Ed Dolan's Econ Blog

Category Archive: Election 2016

  • The Progressive Case for Abolishing the Corporate Income Tax

    Reform of the corporate income tax is shaping up to be one of the big issues facing Congress in 2017. Republicans are pushing for big cuts in the corporate tax rate. Most observers seem to assume that conservatives and progressives will be at swords points over those cuts, but they should not be. There is […]

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  • How Does the Obama Jobs Record Score Against Other Presidents? (Let’s Be Fair)

    As Barack Obama prepares to leave office, there has been a lot of talk about his record of job creation. The raw numbers look pretty  good: Payroll jobs increased by some 11 million from the quarter before Obama’s inauguration to his last full quarter in office. That is the third best among the 12 presidents […]

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  • Is US Fiscal Policy About to Go Procyclical, Yet Again? How Can We Tell?

    As 2017 begins, the US economy is in the middle of a boom, or at least a boomlet. The official unemployment rate is at or below its target level, stock market indicators are hitting all-time highs, and the Fed is starting to get serious about raising interest rates. All this is reflects the expectation of […]

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  • Deplorables Didn’t Elect Trump, Jams Did

    Hillary Clinton famously characterized Donald Trump’s voters as a “basket of deplorables,” but she was wrong. Our friends, the British, have figured it out: Trump was elected not by deplorables, but by jams. “Jams,” short for “Just About Managing,” is the new term has swept British political discourse. They are defined as a social class […]

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  • Trade and Jobs: Why the Protectionist Cure Could be Worse Than the Globalization Disease

    Dramatic promises to restrict international trade were a signature element of Donald Trump’s presidential campaign. So far, he seems to be following through, with an early reaffirmation of his intent to withdraw US participation in the Trans-Pacific Partnership (TPP). An aggressive stance on trade played a key role in gaining the support of working class […]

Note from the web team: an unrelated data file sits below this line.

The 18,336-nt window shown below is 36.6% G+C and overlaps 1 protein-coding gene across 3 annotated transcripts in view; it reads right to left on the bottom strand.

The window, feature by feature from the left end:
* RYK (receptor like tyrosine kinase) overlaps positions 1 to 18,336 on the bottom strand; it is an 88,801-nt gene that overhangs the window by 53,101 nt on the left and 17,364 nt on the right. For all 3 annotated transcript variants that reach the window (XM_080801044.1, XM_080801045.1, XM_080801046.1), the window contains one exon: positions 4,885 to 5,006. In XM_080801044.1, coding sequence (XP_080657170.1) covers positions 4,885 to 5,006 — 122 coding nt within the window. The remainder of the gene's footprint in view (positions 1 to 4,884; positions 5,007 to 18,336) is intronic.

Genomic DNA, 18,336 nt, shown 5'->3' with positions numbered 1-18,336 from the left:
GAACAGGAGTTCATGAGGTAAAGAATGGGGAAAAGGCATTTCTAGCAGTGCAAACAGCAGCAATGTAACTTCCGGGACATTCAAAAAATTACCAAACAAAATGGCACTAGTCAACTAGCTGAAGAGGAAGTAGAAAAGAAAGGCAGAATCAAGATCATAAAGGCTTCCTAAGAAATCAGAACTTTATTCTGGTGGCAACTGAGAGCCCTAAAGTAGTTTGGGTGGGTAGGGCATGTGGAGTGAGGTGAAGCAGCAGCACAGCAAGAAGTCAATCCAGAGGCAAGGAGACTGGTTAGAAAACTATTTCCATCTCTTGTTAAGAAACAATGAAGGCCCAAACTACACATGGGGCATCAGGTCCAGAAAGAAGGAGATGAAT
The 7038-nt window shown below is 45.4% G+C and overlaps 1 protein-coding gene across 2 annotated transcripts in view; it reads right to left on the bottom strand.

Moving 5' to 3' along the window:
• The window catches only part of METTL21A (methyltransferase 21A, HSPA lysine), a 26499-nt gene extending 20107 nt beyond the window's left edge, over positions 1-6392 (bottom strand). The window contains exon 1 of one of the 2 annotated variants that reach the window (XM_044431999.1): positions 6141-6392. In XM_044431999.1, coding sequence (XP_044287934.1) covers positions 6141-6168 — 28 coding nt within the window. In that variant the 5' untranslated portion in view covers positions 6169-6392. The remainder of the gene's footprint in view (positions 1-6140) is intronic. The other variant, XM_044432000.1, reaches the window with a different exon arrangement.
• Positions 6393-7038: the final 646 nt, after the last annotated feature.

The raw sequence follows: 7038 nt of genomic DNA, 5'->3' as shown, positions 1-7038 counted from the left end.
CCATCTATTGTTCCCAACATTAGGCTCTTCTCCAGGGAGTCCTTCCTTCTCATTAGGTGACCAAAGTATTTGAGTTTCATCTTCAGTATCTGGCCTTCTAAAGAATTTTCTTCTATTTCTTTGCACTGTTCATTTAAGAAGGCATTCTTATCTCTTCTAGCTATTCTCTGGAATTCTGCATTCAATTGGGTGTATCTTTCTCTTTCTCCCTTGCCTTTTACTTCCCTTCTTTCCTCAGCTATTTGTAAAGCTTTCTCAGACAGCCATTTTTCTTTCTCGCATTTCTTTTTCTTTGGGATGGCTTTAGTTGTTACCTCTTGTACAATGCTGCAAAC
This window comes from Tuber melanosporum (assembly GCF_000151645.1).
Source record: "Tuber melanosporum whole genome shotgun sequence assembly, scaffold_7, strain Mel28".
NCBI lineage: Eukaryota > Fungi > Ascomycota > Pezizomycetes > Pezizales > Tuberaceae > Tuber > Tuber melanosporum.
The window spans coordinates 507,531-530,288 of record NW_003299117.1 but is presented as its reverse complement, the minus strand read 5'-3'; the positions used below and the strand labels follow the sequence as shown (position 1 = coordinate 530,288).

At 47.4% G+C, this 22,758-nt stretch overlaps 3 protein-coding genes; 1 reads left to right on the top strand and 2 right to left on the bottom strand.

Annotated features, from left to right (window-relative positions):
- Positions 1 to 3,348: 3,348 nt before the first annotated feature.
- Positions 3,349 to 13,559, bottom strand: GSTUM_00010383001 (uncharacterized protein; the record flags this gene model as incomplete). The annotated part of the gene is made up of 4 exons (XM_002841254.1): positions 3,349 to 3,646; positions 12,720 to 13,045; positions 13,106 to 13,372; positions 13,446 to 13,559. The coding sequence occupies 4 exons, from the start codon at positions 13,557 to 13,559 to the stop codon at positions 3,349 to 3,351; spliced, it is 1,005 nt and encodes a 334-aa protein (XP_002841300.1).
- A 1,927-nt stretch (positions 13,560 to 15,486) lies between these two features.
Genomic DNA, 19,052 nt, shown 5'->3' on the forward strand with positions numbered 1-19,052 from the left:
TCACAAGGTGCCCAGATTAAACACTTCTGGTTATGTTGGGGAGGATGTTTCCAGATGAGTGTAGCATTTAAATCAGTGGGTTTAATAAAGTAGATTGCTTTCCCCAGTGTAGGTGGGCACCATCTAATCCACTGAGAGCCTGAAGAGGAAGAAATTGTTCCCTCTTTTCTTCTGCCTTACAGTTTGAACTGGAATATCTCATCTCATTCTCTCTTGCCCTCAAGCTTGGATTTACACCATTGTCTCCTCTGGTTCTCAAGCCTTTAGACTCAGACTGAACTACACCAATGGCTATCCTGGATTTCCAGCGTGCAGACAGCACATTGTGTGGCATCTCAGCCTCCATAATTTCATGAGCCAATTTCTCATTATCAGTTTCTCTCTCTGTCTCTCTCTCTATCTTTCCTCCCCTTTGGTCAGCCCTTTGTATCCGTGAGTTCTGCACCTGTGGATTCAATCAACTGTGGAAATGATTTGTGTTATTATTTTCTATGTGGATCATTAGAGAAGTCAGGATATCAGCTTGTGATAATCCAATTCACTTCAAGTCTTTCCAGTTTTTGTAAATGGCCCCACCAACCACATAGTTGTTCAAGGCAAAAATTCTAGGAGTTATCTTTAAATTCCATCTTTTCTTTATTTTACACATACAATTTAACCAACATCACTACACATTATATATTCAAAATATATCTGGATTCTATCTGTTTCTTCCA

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  • Why Do Top Execs Fear Trump, and Fear to Say So?

    It is not surprising that there is little love for Donald Trump’s presidential candidacy among the leaders of top US multinational corporations. Why then, asks Andrew Ross Sorkin of the New York Times, do they not speak out? Why do they quickly follow up their private comments with, “I could never say that on the […]

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  • A Lesson in Unintended Consequences: How Clinton’s Policies Would Raise Effective Tax Rates for the Middle Class

    Hillary Clinton is often said to be a policy wonk, deeply enmeshed in specifics and details, but that may be a mischaracterization. In some ways, her approach seems disturbingly superficial, skipping one perceived problem to another with little attention to their underlying causes. In some cases, Clinton seems to have paid little attention to the […]

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  • Does the Social Safety Net Provide Enough Incentive to Work?

    One of the most common criticisms of social safety net programs is that they discourage work. As House Speaker Paul Ryan has put it, they risk becoming a “hammock that lulls able-bodied people to lives of dependency and complacency,  that drains them of their will and their incentive to make the most of their lives.” […]

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  • Voters are Angry about Free Trade. What is the Right Policy Response?

    The two most watched candidates of this presidential election season, Donald Trump and Bernie Sanders, have put anger over the effects of free trade at the center of their campaigns. In doing so, they have won millions of votes. Many of the arguments they use in their stump speeches are overly simplistic, but the anger […]

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  • The Great Bipartisan War on Free Trade

    Like most economists, I am strongly inclined toward free trade. I cringe to see the way free trade is under attack, from both parties, during this primary season. The two populist candidates are the worst offenders. Bernie Sanders, whom I support on many other issues [1] [2] [3], goes off the rails when it comes […]

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